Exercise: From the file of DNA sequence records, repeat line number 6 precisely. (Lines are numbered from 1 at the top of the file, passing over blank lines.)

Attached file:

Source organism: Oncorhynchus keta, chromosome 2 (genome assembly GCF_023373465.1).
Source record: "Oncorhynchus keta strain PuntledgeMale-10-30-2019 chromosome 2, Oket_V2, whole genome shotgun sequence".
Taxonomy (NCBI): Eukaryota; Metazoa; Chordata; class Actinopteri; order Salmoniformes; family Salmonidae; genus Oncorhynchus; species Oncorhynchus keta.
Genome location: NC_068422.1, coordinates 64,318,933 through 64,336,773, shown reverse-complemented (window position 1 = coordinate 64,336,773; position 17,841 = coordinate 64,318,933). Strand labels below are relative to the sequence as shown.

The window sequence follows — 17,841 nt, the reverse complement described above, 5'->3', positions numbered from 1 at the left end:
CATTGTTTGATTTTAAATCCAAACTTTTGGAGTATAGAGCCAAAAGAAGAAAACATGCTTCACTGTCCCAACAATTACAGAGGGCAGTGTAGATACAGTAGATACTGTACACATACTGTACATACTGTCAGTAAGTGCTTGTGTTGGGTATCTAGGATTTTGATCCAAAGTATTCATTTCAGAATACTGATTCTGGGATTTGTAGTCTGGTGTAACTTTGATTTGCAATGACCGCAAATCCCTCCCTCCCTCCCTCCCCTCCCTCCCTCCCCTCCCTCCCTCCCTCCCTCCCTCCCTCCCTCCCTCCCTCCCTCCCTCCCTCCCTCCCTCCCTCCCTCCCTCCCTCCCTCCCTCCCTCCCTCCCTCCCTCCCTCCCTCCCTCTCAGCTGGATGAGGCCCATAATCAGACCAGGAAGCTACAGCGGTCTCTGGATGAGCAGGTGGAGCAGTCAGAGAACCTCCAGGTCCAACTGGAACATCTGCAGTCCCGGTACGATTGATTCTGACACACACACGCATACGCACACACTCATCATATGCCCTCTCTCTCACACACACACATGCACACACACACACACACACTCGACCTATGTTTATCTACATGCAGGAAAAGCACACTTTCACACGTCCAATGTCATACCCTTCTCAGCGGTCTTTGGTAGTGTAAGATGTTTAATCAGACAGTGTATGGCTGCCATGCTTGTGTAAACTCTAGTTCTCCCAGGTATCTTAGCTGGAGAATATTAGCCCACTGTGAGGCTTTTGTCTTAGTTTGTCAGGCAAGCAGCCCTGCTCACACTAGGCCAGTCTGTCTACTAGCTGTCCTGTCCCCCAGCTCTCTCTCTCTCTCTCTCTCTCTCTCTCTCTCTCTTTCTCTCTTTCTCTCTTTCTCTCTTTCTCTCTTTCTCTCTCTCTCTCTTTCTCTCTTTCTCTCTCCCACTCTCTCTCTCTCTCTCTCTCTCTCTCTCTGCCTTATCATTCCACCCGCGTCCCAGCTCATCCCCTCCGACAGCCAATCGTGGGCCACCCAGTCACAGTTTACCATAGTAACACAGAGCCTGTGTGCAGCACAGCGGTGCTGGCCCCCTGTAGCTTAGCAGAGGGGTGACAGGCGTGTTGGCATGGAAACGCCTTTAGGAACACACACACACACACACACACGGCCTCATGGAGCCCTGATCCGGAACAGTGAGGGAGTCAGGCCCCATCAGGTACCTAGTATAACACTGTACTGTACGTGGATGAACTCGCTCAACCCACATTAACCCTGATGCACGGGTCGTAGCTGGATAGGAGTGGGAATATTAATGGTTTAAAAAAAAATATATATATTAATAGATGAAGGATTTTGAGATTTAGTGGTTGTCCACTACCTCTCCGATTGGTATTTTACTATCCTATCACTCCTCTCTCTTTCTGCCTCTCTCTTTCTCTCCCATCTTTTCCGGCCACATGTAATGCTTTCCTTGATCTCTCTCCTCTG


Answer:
CATTGTTTGATTTTAAATCCAAACTTTTGGAGTATAGAGCCAAAAGAAGAAAACATGCTTCACTGTCCCAACAATTACAGAGGGCAGTGTAGATACAGTAGATACTGTACACATACTGTACATACTGTCAGTAAGTGCTTGTGTTGGGTATCTAGGATTTTGATCCAAAGTATTCATTTCAGAATACTGATTCTGGGATTTGTAGTCTGGTGTAACTTTGATTTGCAATGACCGCAAATCCCTCCCTCCCTCCCTCCCCTCCCTCCCTCCCCTCCCTCCCTCCCTCCCTCCCTCCCTCCCTCCCTCCCTCCCTCCCTCCCTCCCTCCCTCCCTCCCTCCCTCCCTCCCTCCCTCCCTCCCTCCCTCCCTCCCTCCCTCCCTCTCAGCTGGATGAGGCCCATAATCAGACCAGGAAGCTACAGCGGTCTCTGGATGAGCAGGTGGAGCAGTCAGAGAACCTCCAGGTCCAACTGGAACATCTGCAGTCCCGGTACGATTGATTCTGACACACACACGCATACGCACACACTCATCATATGCCCTCTCTCTCACACACACACATGCACACACACACACACACACTCGACCTATGTTTATCTACATGCAGGAAAAGCACACTTTCACACGTCCAATGTCATACCCTTCTCAGCGGTCTTTGGTAGTGTAAGATGTTTAATCAGACAGTGTATGGCTGCCATGCTTGTGTAAACTCTAGTTCTCCCAGGTATCTTAGCTGGAGAATATTAGCCCACTGTGAGGCTTTTGTCTTAGTTTGTCAGGCAAGCAGCCCTGCTCACACTAGGCCAGTCTGTCTACTAGCTGTCCTGTCCCCCAGCTCTCTCTCTCTCTCTCTCTCTCTCTCTCTCTCTCTTTCTCTCTTTCTCTCTTTCTCTCTTTCTCTCTTTCTCTCTCTCTCTCTTTCTCTCTTTCTCTCTCCCACTCTCTCTCTCTCTCTCTCTCTCTCTCTCTGCCTTATCATTCCACCCGCGTCCCAGCTCATCCCCTCCGACAGCCAATCGTGGGCCACCCAGTCACAGTTTACCATAGTAACACAGAGCCTGTGTGCAGCACAGCGGTGCTGGCCCCCTGTAGCTTAGCAGAGGGGTGACAGGCGTGTTGGCATGGAAACGCCTTTAGGAACACACACACACACACACACACGGCCTCATGGAGCCCTGATCCGGAACAGTGAGGGAGTCAGGCCCCATCAGGTACCTAGTATAACACTGTACTGTACGTGGATGAACTCGCTCAACCCACATTAACCCTGATGCACGGGTCGTAGCTGGATAGGAGTGGGAATATTAATGGTTTAAAAAAAAATATATATATTAATAGATGAAGGATTTTGAGATTTAGTGGTTGTCCACTACCTCTCCGATTGGTATTTTACTATCCTATCACTCCTCTCTCTTTCTGCCTCTCTCTTTCTCTCCCATCTTTTCCGGCCACATGTAATGCTTTCCTTGATCTCTCTCCTCTG